In 2021, AmeriHealth Caritas DC became the first health plan to bring Grapevine Health on to try to improve their connection with their members.

"Once we connected, it was like kindred spirits," said AmeriHealth Caritas DC's CEO, Karen Dale, about her first meeting with Fitzpatrick."She was saying, 'I want you to think differently, approach things differently. I can help you with that.' "

Grapevine's first assignment is working with AmeriHealth Caritas DC members who have diabetes. They interviewed patients who do things the insurer wants them to do — like get eye exams to prevent blindness — and those who don't. Then, Fitzpatrick and her team used that information to make videos they believe will convince more people to take preventative steps. The last step will be texting the videos to AmeriHealth Caritas DC members and measuring the videos' impact on engagement, outcomes and cost savings.

The expectation is not that every person who sees a Grapevine video will immediately do the best thing for their health, Fitzpatrick said. Other factors like a lack of transportation, lack of child care or not having access to a doctor who takes Medicaid present barriers that Grapevine alone can't overcome.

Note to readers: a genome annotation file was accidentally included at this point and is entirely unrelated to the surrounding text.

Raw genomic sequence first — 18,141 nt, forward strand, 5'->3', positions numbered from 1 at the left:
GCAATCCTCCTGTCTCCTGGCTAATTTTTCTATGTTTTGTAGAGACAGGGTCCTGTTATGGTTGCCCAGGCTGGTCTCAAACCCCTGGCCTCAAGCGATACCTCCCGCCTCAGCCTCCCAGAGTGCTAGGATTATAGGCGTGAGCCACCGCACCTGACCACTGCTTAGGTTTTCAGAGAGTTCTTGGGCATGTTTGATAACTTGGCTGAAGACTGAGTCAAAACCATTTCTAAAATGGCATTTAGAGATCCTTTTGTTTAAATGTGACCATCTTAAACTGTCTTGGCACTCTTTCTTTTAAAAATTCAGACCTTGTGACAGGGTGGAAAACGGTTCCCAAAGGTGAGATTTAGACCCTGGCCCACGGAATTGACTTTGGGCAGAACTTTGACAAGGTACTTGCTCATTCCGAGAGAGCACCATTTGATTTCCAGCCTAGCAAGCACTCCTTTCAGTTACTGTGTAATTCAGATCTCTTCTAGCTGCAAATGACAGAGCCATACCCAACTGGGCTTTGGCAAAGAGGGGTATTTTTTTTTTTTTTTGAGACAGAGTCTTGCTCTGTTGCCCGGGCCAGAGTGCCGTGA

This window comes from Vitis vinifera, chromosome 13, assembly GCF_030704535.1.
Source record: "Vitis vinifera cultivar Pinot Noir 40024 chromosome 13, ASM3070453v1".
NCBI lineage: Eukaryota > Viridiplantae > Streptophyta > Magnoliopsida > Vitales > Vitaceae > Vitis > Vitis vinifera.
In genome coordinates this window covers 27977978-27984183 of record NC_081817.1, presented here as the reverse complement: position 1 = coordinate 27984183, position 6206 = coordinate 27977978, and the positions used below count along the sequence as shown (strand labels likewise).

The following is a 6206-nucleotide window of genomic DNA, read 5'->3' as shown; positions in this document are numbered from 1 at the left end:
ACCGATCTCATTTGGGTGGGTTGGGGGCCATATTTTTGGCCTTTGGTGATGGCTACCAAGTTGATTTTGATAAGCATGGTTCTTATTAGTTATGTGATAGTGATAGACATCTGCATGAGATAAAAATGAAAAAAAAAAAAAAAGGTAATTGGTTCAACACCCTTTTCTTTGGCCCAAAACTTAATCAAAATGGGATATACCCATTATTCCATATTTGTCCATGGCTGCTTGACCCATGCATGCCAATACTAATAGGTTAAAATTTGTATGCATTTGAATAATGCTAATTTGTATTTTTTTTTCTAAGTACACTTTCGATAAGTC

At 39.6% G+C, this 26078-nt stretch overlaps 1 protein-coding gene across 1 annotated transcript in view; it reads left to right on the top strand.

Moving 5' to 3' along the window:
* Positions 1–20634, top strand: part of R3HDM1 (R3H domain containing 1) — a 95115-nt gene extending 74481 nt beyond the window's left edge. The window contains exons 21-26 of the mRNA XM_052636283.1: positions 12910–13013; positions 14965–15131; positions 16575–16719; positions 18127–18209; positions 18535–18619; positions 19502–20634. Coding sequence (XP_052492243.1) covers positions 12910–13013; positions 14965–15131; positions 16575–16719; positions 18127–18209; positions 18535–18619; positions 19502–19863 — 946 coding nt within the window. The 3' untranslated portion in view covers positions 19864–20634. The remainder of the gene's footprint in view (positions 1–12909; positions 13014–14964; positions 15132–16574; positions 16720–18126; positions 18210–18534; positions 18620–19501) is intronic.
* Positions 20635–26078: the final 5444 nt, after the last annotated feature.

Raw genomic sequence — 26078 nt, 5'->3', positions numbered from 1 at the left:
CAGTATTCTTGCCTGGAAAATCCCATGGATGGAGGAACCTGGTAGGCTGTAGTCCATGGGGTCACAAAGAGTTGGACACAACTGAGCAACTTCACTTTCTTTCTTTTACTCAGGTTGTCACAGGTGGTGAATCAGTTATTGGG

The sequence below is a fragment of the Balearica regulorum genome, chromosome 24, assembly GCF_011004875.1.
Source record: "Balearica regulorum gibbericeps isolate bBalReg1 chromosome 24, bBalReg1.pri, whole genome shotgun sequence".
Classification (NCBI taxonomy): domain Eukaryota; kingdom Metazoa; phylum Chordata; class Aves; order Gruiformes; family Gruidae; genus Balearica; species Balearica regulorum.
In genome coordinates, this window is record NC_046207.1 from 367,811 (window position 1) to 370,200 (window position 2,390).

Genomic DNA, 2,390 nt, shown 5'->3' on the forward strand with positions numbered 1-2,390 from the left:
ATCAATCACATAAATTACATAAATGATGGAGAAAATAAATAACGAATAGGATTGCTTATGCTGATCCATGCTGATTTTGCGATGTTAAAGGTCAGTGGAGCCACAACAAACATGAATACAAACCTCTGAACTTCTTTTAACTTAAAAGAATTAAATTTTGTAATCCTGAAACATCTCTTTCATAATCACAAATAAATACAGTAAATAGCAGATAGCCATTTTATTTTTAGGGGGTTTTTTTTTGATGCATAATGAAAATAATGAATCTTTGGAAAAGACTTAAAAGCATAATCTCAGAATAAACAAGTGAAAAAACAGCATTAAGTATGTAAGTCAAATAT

But if these videos improve people's well-being and save AmeriHealth Caritas DC money, Fitzpatrick will be able to take that evidence to more health plans. She said she's pitched around 20 insurers, and most of them so far have said no, citing the company's youth and lack of proven results.

"To me, it's so clear all roads lead to trusted health information and understanding health and health care," she said. "But the challenge is how to make it obvious to everybody else."

This story comes from the health policy podcast Tradeoffs. Dan Gorenstein is Tradeoffs' executive editor, and Ryan Levi is a reporter/producer for the show, where a version of this story first appeared.

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Ryan Levi
Dan Gorenstein